Archive for the 'Peer review' category

Friday Sprog Blogging: peer review.

Apr 02 2010 Published by under Kids and science, Peer review

Unlike some of my dear readers, the elder Free-Ride offspring, upon reading yesterday's post, immediately recognized it as an April Fool's Day joke. (This recognition was accompanied by only the barest hint of a smile. A mother's fine, dry wit is, apparently, an acquired taste.)
Although that post was bogus, some of its content seemed worth discussing.
Dr. Free-Ride: Do you know what peer review is?
Elder offspring: No.
Dr. Free-Ride: Do you have a guess? Do you know what a "peer" is?

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6 responses so far

How do researchers perceive peer review?

Apr 01 2010 Published by under Peer review, Tribe of Science

ResearchBlogging.orgYou don't have to look far to find mutterings about the peer review system, especially about the ways in which anonymous reviewers might hold up your paper or harm your career. On the other hand, there are plenty of champions of the status quo who argue that anonymous peer review is the essential mechanism by which reports of scientific findings are certified as scientific knowledge.
So how do scientists feel about anonymous peer review? A 2008 paper in Science and Engineering Ethics by David B. Resnik, Christina Guiterrez-Ford, and Shyamal Peddada, titled "Perceptions of Ethical Problems with Scientific Journal Peer Review: An Exploratory Study", attempts to get a preliminary handle on that question. They write:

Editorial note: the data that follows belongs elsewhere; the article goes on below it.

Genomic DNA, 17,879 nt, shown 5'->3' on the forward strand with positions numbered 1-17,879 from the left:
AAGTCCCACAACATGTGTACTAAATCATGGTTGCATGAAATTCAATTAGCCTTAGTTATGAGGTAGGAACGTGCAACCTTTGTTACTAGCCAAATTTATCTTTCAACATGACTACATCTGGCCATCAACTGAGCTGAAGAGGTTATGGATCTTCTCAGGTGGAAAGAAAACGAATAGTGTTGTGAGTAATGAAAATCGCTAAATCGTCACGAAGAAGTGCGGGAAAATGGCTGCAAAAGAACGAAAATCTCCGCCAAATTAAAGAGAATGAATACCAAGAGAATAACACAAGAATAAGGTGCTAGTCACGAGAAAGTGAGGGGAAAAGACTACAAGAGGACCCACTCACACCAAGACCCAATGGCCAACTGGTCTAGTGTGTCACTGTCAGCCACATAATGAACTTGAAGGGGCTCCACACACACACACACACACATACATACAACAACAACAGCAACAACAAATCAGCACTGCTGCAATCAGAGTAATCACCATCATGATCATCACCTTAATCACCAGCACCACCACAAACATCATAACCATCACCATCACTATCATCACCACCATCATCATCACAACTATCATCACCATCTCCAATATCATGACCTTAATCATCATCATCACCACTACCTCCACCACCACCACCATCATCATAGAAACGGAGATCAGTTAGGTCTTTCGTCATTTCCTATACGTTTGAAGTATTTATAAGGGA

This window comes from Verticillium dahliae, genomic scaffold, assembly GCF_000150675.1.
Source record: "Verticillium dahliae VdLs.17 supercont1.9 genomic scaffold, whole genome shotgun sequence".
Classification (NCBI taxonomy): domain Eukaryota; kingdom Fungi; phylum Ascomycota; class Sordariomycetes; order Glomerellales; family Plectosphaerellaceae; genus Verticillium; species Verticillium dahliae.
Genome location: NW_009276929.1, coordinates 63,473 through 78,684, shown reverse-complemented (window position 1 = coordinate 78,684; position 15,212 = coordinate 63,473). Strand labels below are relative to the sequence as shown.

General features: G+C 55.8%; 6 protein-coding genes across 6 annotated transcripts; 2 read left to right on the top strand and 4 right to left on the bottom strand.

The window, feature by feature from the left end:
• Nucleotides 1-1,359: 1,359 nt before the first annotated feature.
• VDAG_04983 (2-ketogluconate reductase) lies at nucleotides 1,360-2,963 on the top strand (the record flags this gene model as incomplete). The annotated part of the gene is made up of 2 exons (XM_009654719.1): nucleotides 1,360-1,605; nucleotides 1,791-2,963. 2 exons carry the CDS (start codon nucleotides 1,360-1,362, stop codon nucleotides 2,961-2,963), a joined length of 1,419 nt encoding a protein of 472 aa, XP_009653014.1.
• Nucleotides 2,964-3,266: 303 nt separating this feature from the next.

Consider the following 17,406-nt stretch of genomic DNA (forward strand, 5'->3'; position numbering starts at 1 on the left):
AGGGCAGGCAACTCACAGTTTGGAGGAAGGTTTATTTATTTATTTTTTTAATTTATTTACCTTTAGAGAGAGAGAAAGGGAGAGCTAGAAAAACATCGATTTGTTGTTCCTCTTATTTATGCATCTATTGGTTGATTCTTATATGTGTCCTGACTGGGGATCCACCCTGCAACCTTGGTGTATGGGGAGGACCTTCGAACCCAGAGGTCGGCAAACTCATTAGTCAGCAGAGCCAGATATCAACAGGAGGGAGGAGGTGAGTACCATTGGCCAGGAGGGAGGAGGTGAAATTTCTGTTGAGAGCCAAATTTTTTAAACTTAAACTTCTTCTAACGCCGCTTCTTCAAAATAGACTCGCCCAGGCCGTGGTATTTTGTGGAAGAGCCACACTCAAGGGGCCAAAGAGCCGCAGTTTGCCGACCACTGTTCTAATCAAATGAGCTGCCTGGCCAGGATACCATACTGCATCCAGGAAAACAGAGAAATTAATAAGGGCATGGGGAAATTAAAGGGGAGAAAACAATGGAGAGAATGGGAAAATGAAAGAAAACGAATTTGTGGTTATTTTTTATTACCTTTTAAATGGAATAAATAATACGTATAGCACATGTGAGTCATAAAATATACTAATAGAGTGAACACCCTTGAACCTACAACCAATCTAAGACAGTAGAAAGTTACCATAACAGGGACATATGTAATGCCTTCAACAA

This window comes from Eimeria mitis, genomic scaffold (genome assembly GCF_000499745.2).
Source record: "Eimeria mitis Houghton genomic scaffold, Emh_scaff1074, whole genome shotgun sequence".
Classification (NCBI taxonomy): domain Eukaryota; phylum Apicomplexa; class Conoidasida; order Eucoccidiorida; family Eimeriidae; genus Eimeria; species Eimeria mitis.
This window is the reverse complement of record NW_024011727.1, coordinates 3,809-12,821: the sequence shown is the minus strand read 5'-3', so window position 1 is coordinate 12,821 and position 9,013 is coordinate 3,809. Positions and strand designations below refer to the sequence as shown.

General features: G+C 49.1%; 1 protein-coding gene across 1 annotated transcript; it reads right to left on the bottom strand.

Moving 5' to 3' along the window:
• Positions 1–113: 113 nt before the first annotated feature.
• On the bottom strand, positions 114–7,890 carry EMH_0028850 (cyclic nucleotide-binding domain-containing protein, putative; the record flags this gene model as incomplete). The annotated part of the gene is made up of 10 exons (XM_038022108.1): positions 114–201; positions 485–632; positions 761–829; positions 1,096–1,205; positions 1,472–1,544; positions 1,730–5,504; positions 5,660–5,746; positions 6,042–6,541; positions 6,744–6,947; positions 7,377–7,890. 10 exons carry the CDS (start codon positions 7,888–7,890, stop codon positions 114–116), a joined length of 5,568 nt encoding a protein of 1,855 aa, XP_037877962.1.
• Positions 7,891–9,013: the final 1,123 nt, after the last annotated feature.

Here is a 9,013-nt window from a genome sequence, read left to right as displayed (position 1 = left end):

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What's the point of peer review?

Once again, I'm going to "get meta" on that recent paper on blogs as a channel of scientific communication I mentioned in my last post. Here, the larger question I'd like to consider is how peer review -- the back and forth between authors and reviewers, mediated (and perhaps even refereed by) journal editors -- does, could, and perhaps should play out.
Prefacing his post about the paper, Bora writes:

First, let me get the Conflict Of Interest out of the way. I am on the Editorial Board of the Journal of Science Communication. I helped the journal find reviewers for this particular manuscript. And I have reviewed it myself. Wanting to see this journal be the best it can be, I was somewhat dismayed that the paper was published despite not being revised in any way that reflects a response to any of my criticisms I voiced in my review.

Bora's post, in other words, drew heavily on comments he wrote for the author of the paper to consider (and, presumably, to take into account in her revision of the manuscript) before it was published.
Since, as it turns out, the author didn't make revisions addressing Bora's criticisms that ended up in the published version of the paper, Bora went ahead and made those criticisms part of the (now public) discussion of the published paper. He still endorses those criticisms, so he chooses to share them with the larger audience the paper has now that it has been published.

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17 responses so far